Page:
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D-Day for article 25, plus five talking points from ‘Vrye Weekblad’

Here’s what’s hot in the latest edition of the Afrikaans digital weekly

03 December 2021 - 06:33 By TimesLIVE
The debate about the amendment of section 25 of the constitution is continuing.
The debate about the amendment of section 25 of the constitution is continuing.
Image: Karen Moolman

After four years of national torment the proposed amendment to speed up expropriation of land – and probably the entire concept of land reform – will come before the National Assembly on December 7. The ANC needs a two-thirds majority to get the amendment into the statute book, but there’s not a snowball’s hope in hell of that happening. 

If the EFF continues its recalcitrant behaviour after the local elections and opposes everything ANC, there is no likelihood of the constitution being amended – at least not now. This is no indication of what might happen in future though. The can has simply been kicked down the road and next year’s ANC leadership elections will resurrect this age-old moral question like Lazarus of old.

I asked North West University’s professor Elmien du Plessis, who has been following developments since 2017, about the rather unedifying process and its consequences.  

You have always maintained that it’s not necessary to amend the constitution to achieve land reform. Is that still your view?

I don’t think it is necessary to amend the constitution to make that which is implicit, explicit. I don’t even think it’s necessary to amend the constitution to get around the 1913 date, as the EFF wanted to do. Nothing prevents Parliament from making legislation like a “Reparations Act”, for example.

Which amendments will be debated in the National Assembly? 

The Constitution 18th Amendment Bill, to amend section 25 of the constitution to make that which is implicit, explicit. The bill says that under certain circumstances when land is expropriated, compensation may be zero. It also makes provision for some land to be placed under custodianship of the state.


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Is the newly revised section merely an explicit version of the original section 25?

Probably not. The addition of “custodianship” is not implicit. The ANC tried arguing in the ad hoc committee that it is implicit – also if one considers the Ingonyama type cases, but it is not convincing. There have been many questions on whether the committee exceeded its mandate.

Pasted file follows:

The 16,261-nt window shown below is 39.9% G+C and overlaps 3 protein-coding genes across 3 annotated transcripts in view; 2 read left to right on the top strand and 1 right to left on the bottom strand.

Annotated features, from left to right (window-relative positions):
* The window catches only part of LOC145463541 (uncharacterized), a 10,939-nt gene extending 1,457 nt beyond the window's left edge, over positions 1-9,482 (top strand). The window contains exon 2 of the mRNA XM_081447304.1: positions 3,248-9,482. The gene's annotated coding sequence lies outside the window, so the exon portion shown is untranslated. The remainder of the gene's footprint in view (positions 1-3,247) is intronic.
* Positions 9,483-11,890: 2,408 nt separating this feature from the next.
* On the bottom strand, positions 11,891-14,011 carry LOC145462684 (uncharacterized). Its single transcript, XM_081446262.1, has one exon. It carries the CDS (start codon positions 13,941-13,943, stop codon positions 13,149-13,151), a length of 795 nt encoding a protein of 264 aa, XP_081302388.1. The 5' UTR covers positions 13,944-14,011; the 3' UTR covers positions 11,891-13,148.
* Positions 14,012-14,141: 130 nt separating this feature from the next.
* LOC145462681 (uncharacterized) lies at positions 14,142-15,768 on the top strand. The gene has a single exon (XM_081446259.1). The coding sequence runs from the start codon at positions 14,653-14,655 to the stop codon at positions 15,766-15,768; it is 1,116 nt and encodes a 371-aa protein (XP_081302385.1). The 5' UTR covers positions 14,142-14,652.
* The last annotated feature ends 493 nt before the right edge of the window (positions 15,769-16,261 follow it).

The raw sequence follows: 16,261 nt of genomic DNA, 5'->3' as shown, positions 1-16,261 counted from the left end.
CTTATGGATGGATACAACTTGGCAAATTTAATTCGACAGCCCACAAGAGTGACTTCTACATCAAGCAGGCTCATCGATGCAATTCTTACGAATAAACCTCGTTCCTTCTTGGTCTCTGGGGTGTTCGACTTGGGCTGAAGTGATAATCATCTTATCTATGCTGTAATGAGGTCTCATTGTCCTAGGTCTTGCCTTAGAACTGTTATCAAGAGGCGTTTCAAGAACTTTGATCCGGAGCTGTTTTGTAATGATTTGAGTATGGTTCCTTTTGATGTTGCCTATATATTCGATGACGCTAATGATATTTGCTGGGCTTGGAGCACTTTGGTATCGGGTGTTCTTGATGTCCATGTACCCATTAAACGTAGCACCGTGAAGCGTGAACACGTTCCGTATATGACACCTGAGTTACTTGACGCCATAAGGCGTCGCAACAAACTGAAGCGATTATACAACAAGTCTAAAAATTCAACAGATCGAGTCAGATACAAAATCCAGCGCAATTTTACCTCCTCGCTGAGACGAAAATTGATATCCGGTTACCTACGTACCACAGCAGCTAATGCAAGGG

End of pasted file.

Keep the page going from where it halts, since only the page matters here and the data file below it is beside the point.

The EFF will vote against the amendment to section 25. What are the differences between the ANC and the EFF’s proposed amendment?

The EFF wants all land to be under custodianship of the state. The ANC’s policy since 1994 has been that there can be a combination of state-owned, private and communal land. The other major difference is that the EFF wants the amendment to refer to “without compensation” while the ANC talks about “nil compensation”.

What is the difference between nil compensation and without compensation?

“Without compensation” removes the state’s duty to pay compensation when land is expropriated. Nil compensation (preceded by “may” and not “must”) means the state will still have to justify expropriation after weighing up interests and diverse factors. The compensation may, however, end up at nil rand. 

Read the full column, and more news, analysis and interviews in this Friday's edition of Vrye Weekblad

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Must-read articles in this week’s Vrye Weekblad

THE WEEK IN POLITICS | Max du Preez writes about vaccination mandates, Afrophobia and Jacob Zuma's new book.

$EXTACY | In a financial emergency, Linza de Jager decided to become a call girl, but reality got in the way.

FREE TO READ — ONE HELLUVA BATTLE | F1 hasn't been this exciting in ages. And in Holland, Max Verstappen is EVERYTHING. 

A HAPPY ENDING | Tinus Horn discovers probably SA's best boxer ever that almost nobody has ever heard of.

SURELY NOT? | When he announced he wanted to get divorced, his wife's psychological beasts awakened and were out for revenge.


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